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To sustain growth, India needs fiscal stimulus

  • IASbaba
  • May 9, 2020
  • 0
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ECONOMY

Topic: General Studies 3:

  • Indian Economy and issues relating to planning, mobilization, of resources, growth, development and employment.
  • Government policies and interventions for development in various sectors.

To sustain growth, India needs fiscal stimulus

Context

We are aware that the impact of COVID-19 will debilitate or weaken the global as well as the Indian economies.

  • Various institutions have assessed India’s growth prospects for 2020-21 ranging from 0.8% (Fitch) to 4.0% (Asian Development Bank).
  • IMF has projected India’s growth at 1.9%, China’s at 1.2%, and the global growth at (-) 3.0%.

India was already facing a persistent economic downslide before it slid into the novel coronavirus crisis.

  • There was a sustained fall in the saving and investment rates especially with unutilised capacity in the industrial sector.
  • 2019-20 Centre’s gross tax revenues also showed contraction.

All these trends would continue to trouble the Indian economy in this crisis.

2019-20 India’s economic growth 

  • Central Statistics Office (CSO) had estimated gross value added (GVA) growth of about 4.9% for 2019-20. 
  • IMF’s GDP growth estimate for 2019-20 is at 4.2%.
  • However, India may show real GVA growth of 4.4% for 2019-20.

India’s growth prospects for 2020-21

  • GVA is divided into eight broad sectors (as shown in fig/table below) and all the sectors have been disrupted.

Source: The Hindu

Group A sectors

  • This group comprises of two sectors – agriculture and allied sectors, and public administration, defence and other services.
  • Total contribution to growth is expected to be highest as the sectors under this group have suffered only limited disruption.

Agriculture and allied sectors

  • In the case of agriculture, rabi crop is currently being harvested and a good monsoon is predicted later in the year.
  • Despite some labour shortage issues, this sector may show near-normal performance.

Public and defence sector

  • This sector has been nearly fully active, especially with the health services at the forefront of the COVID-19 fight.

Group B sectors

  • This group comprises four sectors which may suffer average disruption.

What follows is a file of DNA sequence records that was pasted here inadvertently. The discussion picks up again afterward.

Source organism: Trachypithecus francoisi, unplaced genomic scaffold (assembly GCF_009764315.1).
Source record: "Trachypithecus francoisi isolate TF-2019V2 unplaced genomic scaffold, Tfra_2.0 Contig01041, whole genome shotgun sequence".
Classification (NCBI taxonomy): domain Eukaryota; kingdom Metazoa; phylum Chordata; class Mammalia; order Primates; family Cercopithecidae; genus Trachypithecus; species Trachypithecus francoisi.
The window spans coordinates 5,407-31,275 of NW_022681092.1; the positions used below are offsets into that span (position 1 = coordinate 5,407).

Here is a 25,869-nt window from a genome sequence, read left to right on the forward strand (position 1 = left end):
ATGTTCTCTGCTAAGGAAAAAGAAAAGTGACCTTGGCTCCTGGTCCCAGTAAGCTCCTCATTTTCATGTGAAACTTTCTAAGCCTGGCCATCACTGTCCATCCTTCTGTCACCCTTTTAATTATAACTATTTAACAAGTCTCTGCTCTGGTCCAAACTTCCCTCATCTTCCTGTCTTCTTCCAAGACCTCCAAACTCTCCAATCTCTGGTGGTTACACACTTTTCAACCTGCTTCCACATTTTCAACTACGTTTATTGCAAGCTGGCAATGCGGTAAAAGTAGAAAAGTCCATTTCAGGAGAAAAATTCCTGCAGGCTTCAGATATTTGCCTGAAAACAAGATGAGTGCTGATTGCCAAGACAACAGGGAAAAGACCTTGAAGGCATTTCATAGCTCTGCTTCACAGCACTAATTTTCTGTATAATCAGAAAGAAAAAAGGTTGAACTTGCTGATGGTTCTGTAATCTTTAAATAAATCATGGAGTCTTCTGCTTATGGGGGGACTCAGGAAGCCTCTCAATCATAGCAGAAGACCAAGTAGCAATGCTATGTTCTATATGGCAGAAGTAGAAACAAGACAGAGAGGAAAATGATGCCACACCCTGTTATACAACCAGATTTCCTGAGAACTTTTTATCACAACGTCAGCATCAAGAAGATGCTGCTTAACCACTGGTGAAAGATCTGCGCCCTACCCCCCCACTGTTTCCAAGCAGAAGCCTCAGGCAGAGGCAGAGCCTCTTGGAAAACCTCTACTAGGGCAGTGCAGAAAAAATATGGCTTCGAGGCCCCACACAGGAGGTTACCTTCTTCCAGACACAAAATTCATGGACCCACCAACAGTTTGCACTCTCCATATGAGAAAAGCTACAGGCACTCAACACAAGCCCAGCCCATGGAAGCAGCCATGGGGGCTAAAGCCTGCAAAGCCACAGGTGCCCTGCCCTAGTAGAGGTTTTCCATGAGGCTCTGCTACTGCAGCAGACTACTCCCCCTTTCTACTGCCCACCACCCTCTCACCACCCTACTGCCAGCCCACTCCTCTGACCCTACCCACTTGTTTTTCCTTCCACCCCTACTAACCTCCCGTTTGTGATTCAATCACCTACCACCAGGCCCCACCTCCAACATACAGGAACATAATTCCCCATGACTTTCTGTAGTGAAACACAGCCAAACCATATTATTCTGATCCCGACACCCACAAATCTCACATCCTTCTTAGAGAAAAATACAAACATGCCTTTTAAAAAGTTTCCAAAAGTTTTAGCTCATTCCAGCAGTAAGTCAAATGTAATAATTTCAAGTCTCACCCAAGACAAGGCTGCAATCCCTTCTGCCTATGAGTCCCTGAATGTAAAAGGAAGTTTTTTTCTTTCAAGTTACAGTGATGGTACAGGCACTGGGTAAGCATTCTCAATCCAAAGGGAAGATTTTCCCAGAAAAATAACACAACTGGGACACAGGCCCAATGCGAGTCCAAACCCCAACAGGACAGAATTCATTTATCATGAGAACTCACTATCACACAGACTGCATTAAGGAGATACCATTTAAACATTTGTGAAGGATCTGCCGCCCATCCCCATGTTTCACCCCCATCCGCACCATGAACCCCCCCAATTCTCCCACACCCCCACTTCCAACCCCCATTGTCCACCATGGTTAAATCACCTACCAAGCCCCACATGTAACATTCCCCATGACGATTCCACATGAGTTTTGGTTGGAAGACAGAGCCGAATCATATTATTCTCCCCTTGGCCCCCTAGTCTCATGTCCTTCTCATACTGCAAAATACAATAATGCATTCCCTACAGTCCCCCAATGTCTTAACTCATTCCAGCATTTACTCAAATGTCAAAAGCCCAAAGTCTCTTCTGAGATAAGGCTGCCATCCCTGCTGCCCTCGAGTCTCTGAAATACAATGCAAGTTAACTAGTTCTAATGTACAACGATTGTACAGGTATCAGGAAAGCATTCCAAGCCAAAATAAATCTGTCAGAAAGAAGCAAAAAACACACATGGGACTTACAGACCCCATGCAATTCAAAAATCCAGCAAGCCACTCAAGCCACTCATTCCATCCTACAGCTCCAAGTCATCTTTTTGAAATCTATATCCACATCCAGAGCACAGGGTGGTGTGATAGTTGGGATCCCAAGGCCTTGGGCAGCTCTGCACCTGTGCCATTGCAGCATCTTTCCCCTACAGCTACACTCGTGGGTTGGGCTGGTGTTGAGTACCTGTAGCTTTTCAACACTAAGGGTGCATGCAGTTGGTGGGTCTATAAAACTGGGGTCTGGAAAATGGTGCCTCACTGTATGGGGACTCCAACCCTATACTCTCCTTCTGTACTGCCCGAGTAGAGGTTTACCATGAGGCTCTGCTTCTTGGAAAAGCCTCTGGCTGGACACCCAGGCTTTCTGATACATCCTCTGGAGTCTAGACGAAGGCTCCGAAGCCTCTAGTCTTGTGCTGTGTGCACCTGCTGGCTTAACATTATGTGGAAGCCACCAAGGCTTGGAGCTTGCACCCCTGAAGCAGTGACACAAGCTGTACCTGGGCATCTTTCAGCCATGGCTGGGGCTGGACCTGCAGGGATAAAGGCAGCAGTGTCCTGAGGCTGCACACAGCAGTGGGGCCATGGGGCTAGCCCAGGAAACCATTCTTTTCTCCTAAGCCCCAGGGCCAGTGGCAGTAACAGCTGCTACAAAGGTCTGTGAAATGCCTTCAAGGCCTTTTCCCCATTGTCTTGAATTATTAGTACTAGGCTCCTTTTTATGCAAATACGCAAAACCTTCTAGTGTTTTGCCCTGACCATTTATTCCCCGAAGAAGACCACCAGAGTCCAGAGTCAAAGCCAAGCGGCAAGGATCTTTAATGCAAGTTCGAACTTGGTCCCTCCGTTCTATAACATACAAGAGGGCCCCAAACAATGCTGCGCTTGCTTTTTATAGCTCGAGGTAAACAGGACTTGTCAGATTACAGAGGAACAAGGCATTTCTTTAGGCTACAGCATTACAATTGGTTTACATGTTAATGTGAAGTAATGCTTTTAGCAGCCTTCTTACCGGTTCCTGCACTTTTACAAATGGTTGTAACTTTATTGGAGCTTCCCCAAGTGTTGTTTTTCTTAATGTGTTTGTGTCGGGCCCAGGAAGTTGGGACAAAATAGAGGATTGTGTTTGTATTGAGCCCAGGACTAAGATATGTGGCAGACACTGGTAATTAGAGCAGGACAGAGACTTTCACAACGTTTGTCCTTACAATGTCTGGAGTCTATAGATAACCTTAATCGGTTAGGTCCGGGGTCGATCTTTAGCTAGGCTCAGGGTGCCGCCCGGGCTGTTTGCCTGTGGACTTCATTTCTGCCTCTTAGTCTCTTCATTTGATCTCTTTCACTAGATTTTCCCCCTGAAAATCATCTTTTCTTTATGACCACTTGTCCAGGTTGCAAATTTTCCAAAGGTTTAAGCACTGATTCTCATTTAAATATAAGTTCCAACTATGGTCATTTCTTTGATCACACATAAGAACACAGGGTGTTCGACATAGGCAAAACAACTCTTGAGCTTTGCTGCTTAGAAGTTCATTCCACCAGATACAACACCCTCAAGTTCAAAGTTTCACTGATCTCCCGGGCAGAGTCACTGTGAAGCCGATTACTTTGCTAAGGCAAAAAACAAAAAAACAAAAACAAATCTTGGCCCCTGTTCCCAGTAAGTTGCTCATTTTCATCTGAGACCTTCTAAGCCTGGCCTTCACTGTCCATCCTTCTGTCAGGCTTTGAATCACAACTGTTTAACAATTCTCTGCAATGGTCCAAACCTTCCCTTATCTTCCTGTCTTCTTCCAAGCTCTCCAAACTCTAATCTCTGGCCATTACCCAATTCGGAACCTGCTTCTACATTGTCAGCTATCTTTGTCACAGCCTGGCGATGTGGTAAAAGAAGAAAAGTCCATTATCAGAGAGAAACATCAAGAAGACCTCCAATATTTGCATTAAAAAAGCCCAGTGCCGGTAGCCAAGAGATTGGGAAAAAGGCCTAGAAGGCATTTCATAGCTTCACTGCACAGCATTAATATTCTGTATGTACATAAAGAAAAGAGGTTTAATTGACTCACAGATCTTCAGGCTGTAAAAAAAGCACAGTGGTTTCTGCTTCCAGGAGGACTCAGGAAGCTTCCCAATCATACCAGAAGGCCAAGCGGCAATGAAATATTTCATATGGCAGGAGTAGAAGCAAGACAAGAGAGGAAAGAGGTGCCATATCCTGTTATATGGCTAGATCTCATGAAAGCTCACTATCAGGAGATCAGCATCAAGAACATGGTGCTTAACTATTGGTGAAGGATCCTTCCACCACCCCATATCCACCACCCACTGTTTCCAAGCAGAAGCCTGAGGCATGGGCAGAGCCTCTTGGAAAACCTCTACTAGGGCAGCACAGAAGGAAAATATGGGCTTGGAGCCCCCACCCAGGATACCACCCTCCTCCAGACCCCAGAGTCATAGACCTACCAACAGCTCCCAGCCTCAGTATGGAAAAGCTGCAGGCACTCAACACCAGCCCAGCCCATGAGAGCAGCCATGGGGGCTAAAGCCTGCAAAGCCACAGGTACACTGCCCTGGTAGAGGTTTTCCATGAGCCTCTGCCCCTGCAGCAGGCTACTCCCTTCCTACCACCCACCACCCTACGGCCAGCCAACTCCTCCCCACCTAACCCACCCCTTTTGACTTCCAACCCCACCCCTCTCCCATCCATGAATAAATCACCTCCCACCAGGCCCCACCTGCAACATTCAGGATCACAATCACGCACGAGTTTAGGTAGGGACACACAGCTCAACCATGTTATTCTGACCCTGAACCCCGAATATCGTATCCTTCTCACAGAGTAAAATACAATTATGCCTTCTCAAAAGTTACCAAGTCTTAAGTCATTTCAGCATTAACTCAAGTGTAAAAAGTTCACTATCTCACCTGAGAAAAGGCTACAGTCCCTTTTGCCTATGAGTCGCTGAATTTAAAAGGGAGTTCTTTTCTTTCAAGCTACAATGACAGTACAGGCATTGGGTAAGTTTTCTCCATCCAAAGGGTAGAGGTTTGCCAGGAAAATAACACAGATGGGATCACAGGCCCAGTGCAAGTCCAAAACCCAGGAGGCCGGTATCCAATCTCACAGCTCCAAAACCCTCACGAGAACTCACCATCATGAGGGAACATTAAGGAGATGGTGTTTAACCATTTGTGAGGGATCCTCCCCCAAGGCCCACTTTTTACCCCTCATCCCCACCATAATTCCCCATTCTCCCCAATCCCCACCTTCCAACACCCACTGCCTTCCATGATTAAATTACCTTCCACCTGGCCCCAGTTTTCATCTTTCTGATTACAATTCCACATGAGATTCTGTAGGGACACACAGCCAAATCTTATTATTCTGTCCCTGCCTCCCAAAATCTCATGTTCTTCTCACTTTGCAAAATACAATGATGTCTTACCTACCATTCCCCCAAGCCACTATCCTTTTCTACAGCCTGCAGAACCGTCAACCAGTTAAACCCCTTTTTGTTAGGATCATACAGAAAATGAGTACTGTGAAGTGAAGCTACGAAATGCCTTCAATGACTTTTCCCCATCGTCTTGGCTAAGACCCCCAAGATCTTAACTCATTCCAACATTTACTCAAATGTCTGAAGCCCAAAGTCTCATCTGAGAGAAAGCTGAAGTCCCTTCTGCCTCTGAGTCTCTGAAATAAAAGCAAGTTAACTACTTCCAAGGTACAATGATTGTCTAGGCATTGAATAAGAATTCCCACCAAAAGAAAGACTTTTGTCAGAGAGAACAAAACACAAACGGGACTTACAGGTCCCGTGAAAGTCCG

• These sectors are mining and quarrying, electricity, gas, water supply and other utility services, construction, and financial, real estate and professional services.

Group C sectors

  • Manufacturing sector has suffered significantly. However, it is feasible to stimulate this sector by supporting demand.
  • This sector requires strong policy support. 

Group D sectors

  • This group is likely to suffer maximum disruption.
  • This includes, trade, hotels, restaurants, travel and tourism under the broad group of “Trade, Hotels, Transport, Storage and Communications”. 

Note: Considering these four groups together, a GVA growth of 2.9% is estimated for 2020-21.

Measures taken:

  • Monetary policy initiatives – RBI has reduced the repo rate to 4.4%, the reverse repo rate to 3.75%, and cash reserve ratio to 3%.  
  • RBI has also opened several special financing facilities.
  • The Centre has announced a relief package of ₹1.7-lakh crore.
  • Now, these measures need to be supplemented by an appropriate fiscal stimulus.

What measures are required? 

The actual growth outcome for India would depend on 3 important areas –  

  1.  the speed at which the economy is opened up;  
  2. the time it takes to contain the spread of virus, and,  
  3. the government’s policy support.

Need for Fiscal Stimulus

Fiscal stimulus can be of three types: 

  1. relief expenditure for protecting the poor and the marginalised; 
  2. demand-supporting expenditure for increasing personal disposable incomes or government’s purchases of goods and services, including expanded health-care expenditure imposed by the novel coronavirus, and, 
  3. bailouts for industry and financial institutions.

Way ahead:

  • Centre’s budgeted fiscal deficit of 3.5% of GDP may have to be enhanced substantially and provide for a stimulus. 
  • Expenditure on construction of hospitals, roads and other infrastructure and purchase of health-related equipment and medicines require prioritisation. These expenditures will have high multiplier effects.
  • Similar initiatives may be undertaken by the State governments under their respective Fiscal Responsibility Legislation/Law and to provide for the shortfall in their revenues and some stimulus.

Connecting the dots:

  • Do you think India needs a strong fiscal stimulus when already its fiscal deficit poses a major challenge?
  • Which sector needs major policy support and why? What measures are needed?

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